Building a better bar and a better society

Issue October 2003 By Richard C. Van Nostrand

This past summer, I watched as my nephew, who had recently graduated from law school, went through the ordeal of studying for and taking the bar examination. Like so many of his fellow freshly minted graduates, he proceeded into the fall faced with the realities of a difficult job market and an overwhelming educational debt load. Furthermore, in the background was public disaffection, dislike, even apparent hatred of lawyers coming from numerous directions.

This caused me to reflect upon why one chooses to become a lawyer in the first place.

Setting aside the glamour of the profession (eating a McDonald's cheeseburger while speeding down the Mass. Pike to appear before Judge Hiller Zobel on time being a prime example), it is unquestionably true that the vast majority of us selected this profession largely because of a simple reason: our desire to help people.

Depending on our backgrounds and ideologies, the selection of our profession may have borne out of a desire to help others we knew or would come to know: helping an elderly aunt avoid eviction, helping an African-American friend who was turned down for a job for which he was the best qualified, helping a family friend start a business, helping an acquaintance buy her first home.

Also playing a part may have been a broader vision of creating a better society: helping fight consumer fraud, championing constitutionally guaranteed individual rights, cleaning up government.

Whether the result of the broad or narrow vision, we hoped to use our law degree to help make for others (and in turn for ourselves) a more fair and just world.

It is this same calling that causes us to stand up for what we feel is right and good and essential, and has us seeking ways to build a stronger community, state, nation and world. As eloquently stated by former Supreme Judicial Court Chief Justice Arthur P. Rugg in 1914, "the lawyer was not merely a (person) learned in the law - he was, and was expected by his fellow-citizens to be, the leader in civic as well as legal matters. … to be (a) pillar of strength in the community and (to) stand for that which was highest and best in the civic and educational and political and religious life of the community, as well as in our own beaten path."

In challenging times like these, we should all think back and remember why we are members of the bar in the first place. In doing so, we also should remind ourselves of how strong our community of lawyers can be and how we can, despite what sometimes seem to be insurmountable odds, make our presence felt for the betterment of society.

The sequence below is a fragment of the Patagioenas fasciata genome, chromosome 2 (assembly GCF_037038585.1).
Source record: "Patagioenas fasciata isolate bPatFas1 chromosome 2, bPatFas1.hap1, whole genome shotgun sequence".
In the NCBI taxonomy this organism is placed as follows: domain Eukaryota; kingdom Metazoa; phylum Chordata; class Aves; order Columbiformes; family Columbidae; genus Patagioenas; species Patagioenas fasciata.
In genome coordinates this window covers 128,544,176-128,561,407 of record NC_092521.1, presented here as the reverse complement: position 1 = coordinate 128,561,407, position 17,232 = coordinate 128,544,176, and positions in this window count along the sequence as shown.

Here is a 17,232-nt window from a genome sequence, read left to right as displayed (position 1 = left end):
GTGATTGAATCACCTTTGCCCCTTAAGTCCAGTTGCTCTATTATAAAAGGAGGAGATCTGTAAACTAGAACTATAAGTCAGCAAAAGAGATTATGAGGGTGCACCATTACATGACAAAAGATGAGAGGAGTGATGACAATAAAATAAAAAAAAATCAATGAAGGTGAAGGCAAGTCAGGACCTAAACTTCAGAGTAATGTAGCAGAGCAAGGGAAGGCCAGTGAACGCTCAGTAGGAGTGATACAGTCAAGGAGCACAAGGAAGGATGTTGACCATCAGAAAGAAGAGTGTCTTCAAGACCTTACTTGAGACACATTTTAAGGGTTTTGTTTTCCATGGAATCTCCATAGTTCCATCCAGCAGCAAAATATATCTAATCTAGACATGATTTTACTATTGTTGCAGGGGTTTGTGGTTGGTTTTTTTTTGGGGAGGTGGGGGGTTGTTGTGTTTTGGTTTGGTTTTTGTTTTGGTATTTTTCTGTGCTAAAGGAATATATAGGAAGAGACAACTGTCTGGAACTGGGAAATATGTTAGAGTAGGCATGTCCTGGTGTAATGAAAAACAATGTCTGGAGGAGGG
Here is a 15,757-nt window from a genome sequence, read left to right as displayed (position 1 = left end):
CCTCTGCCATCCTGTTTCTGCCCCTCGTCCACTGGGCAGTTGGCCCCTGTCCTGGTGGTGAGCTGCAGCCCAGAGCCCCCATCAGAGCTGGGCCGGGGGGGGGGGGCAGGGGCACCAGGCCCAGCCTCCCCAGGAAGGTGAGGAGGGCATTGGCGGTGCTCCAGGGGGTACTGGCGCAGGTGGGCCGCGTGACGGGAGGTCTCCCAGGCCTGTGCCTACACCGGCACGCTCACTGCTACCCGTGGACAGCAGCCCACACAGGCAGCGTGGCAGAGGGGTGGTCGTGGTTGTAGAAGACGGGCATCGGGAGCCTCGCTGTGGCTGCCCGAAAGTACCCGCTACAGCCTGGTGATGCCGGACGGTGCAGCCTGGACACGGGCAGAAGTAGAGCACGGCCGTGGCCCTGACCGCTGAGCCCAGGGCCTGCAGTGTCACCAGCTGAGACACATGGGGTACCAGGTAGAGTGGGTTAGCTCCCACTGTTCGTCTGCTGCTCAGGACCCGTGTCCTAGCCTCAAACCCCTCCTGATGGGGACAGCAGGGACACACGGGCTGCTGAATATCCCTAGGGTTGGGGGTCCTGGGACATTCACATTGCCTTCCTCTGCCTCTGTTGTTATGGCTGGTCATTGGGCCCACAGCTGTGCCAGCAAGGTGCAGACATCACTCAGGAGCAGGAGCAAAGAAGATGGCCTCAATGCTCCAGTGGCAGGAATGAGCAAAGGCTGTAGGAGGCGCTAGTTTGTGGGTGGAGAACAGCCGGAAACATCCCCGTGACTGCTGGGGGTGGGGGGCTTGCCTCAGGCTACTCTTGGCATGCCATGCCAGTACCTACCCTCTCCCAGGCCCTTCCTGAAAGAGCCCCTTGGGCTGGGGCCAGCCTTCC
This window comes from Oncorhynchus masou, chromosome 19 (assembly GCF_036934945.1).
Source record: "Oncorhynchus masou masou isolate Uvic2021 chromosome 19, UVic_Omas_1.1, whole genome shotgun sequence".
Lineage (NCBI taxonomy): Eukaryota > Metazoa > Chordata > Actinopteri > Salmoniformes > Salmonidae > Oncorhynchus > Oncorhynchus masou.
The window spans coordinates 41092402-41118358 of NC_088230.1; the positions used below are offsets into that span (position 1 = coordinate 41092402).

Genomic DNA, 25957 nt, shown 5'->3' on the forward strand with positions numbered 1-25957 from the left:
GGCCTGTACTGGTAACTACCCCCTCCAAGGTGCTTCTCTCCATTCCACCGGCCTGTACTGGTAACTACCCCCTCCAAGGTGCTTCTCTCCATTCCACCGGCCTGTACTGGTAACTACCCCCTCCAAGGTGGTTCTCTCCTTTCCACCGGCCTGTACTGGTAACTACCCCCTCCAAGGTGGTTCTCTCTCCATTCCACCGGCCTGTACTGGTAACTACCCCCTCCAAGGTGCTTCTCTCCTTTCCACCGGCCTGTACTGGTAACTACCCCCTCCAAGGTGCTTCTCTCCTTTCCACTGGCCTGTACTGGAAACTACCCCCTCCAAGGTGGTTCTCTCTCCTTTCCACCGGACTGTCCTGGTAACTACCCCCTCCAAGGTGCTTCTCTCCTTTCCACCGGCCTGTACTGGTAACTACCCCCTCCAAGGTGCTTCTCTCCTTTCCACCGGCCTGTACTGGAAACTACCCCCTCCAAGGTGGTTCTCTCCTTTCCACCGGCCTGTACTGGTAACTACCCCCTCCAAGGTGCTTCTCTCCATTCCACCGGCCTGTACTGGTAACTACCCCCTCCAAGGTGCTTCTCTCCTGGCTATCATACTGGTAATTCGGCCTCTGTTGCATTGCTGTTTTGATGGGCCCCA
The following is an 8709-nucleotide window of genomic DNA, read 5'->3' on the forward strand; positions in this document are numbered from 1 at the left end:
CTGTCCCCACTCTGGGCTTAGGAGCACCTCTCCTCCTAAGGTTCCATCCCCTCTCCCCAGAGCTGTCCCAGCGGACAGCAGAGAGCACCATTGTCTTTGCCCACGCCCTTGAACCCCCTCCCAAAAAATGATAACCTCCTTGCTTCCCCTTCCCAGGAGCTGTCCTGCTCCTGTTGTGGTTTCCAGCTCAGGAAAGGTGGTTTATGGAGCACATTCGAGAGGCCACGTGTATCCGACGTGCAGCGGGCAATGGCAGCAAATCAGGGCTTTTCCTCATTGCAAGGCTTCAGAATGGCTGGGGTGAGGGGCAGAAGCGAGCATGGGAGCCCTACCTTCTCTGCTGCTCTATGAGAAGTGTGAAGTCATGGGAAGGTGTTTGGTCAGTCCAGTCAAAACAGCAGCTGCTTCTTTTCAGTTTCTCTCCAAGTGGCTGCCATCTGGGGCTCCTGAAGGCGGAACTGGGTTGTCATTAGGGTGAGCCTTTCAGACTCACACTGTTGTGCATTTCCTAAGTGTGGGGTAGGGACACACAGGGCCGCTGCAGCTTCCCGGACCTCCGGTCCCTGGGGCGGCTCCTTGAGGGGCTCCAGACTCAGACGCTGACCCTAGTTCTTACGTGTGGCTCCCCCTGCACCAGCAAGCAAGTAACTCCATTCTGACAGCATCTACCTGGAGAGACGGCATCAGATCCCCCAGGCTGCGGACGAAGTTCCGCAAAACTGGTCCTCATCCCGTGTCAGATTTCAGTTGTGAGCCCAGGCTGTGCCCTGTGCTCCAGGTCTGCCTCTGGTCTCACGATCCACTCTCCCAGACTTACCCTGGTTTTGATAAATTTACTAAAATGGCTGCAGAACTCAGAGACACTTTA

While my nephew was "reading for the bar," as the arcane expression goes, I too was reading in preparation for my term as your president. One of my selections was Fiat Justitia (a Latin expression for "Let Justice Be Done"), a wonderful history of the Massachusetts Bar Association written by Robert J. Brink in 1986. This book reminded me of the storied history of the MBA.

In 1910, the MBA was formed in part to take up several issues it felt critical to the public interest. Concerned about "pettifoggers," lawyers who took advantage of the public for their own personal interest, the newly formed MBA sought to establish a code of professional conduct with disciplinary powers. At the time, there were no means to discipline or remove a malfeasant lawyer from the rolls of the bar. The MBA also sought to establish standards for admission to the bar. At the time, a lawyer was not required to even have a high school education. In addition, the MBA raised concerns regarding the quality of the judiciary and the appropriateness of the process of selecting judges.

Although the fledgling MBA met with mixed success in the short term, it had the collective clout through its membership to bring these issues to the fore, catalyze the debate and ultimately play an instrumental role in the improvements that followed.

As one deeply concerned with the continued vitality of the organized bar, I have participated in numerous discussions over the last several years directed at "relevancy," specifically, ways bar associations can be relevant to their members and potential members. These discussions oftentimes focused on the direct benefits that can be offered to members, whether insurance benefits, CLE programs or cheaper prices based on the strength of group purchasing. As it should be, the MBA is a leader, with the ample assortment of direct benefits we offer.

More importantly, we offer relevancy to each and every lawyer in this state in that core raison d'etre - helping people. On a fundamental level, this takes the form of helping you help your clients through maintaining your legal knowledge and expertise. On a larger scale, it takes the form of engaging society in the issues that confront us - issues involving the rights of our citizens, our freedoms and liberties, the rule of law, access to justice and the administration of justice.

The essential service that each of us can provide to society begins at the client level and, first and foremost, is up to you individually. The far-reaching service that all of us as members of the legal profession can provide to society is up to all of us collectively. With this in mind, the most significant "relevance" that the Massachusetts Bar Association has is to provide you with the opportunity to help build that better society.